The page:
The Japanese economy has been in trouble for some time. The central bank of the country and the government of Japan have tried many different tactics to revive the economy. They have been struggling, with the interest rates in the Japanese economy being kept low to induce growth. Japan's central bank has tried many different rounds of quantitative easing and failed, deflation became a problem, and growth isn't there.

Not too long ago, a very aggressive quantitative easing policy was introduced into the Japanese economy. The goal was very simple: to increase both exports and inflation in the country. Exports would give a boost to the Japanese economy, and inflation would take the country from the deflationary rut it has been in for many years.

Now one must ask: what did Japan's central bank and government anticipate actually happening in the Japanese economy? Is there inflation, and are they exporting to the global economy?

Well, it turns out they are failing at both.

Their goal of exporting more to the global economy isn't panning out as they expected. According to the Japanese Ministry of Finance's customs data, the trade deficit (more imports than exports) of the Japanese economy in September was 33% higher than the previous month, standing at 1.09 trillion yen, compared to 820 billion yen in August. (Source: "Seasonally adjusted Values for September 2013 [Provisional]," Ministry of Finance Japan web site, last accessed October 21, 2013.)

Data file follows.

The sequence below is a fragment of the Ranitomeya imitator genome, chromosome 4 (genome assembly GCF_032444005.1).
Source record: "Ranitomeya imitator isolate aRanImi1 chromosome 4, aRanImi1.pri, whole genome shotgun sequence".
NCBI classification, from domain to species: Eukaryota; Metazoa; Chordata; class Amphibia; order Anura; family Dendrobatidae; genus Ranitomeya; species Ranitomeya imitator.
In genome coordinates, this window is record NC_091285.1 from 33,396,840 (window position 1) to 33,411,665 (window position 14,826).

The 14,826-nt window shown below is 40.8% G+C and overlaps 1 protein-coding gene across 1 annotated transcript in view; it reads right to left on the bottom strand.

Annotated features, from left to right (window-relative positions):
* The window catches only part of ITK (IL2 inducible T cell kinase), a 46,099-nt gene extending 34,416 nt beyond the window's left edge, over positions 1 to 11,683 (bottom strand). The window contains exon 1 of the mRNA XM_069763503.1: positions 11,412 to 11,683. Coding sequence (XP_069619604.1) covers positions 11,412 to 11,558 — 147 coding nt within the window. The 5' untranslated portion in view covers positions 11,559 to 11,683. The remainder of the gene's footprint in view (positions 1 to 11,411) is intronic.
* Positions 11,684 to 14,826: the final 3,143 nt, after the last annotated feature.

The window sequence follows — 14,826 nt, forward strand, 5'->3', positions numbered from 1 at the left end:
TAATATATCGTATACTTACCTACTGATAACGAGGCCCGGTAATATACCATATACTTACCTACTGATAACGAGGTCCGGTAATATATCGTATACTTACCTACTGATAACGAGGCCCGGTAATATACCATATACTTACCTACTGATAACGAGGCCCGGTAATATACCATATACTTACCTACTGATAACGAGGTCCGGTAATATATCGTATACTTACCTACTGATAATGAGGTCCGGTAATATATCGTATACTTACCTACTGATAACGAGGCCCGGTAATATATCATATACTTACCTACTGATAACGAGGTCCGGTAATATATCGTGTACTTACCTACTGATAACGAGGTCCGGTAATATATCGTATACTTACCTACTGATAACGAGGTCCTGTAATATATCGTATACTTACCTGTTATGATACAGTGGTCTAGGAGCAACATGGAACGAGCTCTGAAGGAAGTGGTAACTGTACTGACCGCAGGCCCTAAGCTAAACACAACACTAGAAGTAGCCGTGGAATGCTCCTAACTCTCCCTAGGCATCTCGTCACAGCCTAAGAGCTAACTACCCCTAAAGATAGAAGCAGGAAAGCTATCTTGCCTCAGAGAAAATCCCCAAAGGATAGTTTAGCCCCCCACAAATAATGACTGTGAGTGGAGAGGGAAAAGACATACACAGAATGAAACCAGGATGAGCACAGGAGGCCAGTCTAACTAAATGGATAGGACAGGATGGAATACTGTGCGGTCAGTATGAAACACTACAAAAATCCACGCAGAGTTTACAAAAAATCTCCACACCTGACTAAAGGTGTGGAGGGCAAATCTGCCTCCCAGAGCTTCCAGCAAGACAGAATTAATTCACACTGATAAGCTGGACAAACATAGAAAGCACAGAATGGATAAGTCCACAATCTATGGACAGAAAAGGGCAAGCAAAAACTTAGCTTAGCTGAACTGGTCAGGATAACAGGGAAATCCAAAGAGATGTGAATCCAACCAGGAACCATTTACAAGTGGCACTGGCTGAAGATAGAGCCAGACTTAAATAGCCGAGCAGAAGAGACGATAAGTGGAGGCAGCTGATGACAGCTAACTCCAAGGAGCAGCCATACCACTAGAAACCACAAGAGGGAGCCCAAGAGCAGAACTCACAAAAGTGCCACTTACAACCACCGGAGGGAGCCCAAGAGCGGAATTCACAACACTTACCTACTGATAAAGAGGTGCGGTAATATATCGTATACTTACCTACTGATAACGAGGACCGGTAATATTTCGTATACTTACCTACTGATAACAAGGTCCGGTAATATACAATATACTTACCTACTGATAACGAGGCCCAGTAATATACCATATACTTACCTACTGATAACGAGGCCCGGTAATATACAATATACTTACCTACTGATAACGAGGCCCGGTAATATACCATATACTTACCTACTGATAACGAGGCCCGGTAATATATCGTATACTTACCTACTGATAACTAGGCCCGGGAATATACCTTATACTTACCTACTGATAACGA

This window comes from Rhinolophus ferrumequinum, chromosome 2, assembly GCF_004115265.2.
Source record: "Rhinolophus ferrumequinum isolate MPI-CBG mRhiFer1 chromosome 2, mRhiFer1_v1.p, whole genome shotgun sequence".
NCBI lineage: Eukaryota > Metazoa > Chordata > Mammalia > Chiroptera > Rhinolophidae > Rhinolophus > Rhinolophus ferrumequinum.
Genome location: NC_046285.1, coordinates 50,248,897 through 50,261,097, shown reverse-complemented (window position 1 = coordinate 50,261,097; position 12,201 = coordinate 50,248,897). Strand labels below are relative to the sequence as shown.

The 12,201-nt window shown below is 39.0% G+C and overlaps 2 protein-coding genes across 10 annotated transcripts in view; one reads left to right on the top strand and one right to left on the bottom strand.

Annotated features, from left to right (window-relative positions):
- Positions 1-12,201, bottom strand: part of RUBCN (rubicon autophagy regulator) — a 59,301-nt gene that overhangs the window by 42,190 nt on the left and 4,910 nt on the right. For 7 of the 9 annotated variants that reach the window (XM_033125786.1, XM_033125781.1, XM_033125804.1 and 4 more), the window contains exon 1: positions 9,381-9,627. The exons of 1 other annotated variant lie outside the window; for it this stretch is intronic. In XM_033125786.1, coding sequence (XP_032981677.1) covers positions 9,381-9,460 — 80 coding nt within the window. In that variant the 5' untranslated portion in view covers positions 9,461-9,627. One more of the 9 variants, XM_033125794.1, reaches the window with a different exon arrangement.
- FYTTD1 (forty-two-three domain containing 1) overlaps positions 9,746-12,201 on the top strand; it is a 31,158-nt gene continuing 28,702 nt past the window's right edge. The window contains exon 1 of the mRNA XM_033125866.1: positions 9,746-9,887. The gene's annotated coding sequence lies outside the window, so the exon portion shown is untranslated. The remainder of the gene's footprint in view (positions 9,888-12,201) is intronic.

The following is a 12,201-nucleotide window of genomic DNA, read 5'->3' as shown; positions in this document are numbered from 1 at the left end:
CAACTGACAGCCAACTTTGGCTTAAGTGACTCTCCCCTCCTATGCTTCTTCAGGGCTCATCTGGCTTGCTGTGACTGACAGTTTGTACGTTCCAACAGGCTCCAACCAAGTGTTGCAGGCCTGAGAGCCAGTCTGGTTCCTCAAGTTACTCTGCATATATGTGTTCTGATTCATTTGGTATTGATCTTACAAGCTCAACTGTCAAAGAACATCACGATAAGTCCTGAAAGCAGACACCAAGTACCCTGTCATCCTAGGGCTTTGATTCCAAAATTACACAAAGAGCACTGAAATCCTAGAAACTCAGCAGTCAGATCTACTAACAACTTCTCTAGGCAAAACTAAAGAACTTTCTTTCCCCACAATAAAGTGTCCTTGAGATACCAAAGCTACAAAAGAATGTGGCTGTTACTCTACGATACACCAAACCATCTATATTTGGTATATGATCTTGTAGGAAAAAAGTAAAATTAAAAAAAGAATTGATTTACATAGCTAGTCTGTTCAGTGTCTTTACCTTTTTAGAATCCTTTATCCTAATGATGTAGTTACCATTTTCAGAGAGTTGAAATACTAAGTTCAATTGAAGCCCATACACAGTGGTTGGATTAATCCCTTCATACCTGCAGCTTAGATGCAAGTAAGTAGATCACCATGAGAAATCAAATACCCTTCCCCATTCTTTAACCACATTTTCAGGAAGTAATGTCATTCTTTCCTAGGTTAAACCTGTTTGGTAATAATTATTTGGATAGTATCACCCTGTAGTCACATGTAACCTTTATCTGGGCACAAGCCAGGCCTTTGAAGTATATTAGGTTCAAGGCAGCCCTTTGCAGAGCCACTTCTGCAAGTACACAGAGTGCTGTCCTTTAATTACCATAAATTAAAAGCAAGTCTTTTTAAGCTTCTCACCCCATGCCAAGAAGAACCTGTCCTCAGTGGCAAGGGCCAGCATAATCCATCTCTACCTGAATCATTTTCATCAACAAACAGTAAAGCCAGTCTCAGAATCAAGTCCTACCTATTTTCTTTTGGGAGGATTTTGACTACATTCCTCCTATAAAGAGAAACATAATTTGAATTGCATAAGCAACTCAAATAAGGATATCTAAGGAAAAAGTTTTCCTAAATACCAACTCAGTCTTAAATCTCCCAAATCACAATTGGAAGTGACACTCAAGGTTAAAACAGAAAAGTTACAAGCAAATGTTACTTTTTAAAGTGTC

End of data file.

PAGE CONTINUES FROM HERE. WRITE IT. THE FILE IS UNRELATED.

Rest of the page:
So what's happening on the inflation front?

Not too long ago, the central bank of Japan stated that it wants inflation to be around two percent in the Japanese economy. In August, prices in the Japanese economy increased by 0.8 % after increasing 0.7% in July, marking the third straight increase. But hold on; there's a catch! The majority of the increase in inflation came due to rising fuel prices and a weak Japanese yen. (Source: Kihara, L., "Japan inflation hits five year-high, wage gains needed to decisively end deflation," Reuters web site, September 27, 2013.)

To me, this means that the efforts by the government and the central bank aren't exactly working. I can only wonder what's next.

Japanese Yen-1Over time, one thing has become very clear: the Japanese central bank has been favoring money as a solution. If the economic misery in the country continues, then I wouldn't be surprised to see the central bank and the government continue to print money in hopes of providing a boost to the Japanese economy.

In their previous effort to improve the economic conditions, we saw the Japanese yen collapse and the stock market soar in a very short period of time.

If all the pieces of the puzzle come together and we hear more promises of printing, then the trade will be very simple; the Japanese yen will be bearish, and the Japanese stock market will be bullish.

Investors here in the U.S. economy can take advantage of this situation through exchange-traded funds (ETFs) like the iShares MSCI Japan (NYSEArca/EWJ), which invests in companies in the Japanese economy, and CurrencyShares Japanese Yen Trust (NYSEArca/FXY), which tracks the performance of the yen. With these ETFs, shorting would provide investors with gains.

This article How Japan's Failure Can Be a Boon for Smart Investors by Mohammad Zulfiqar, BA was originally published at Daily Gains Letter

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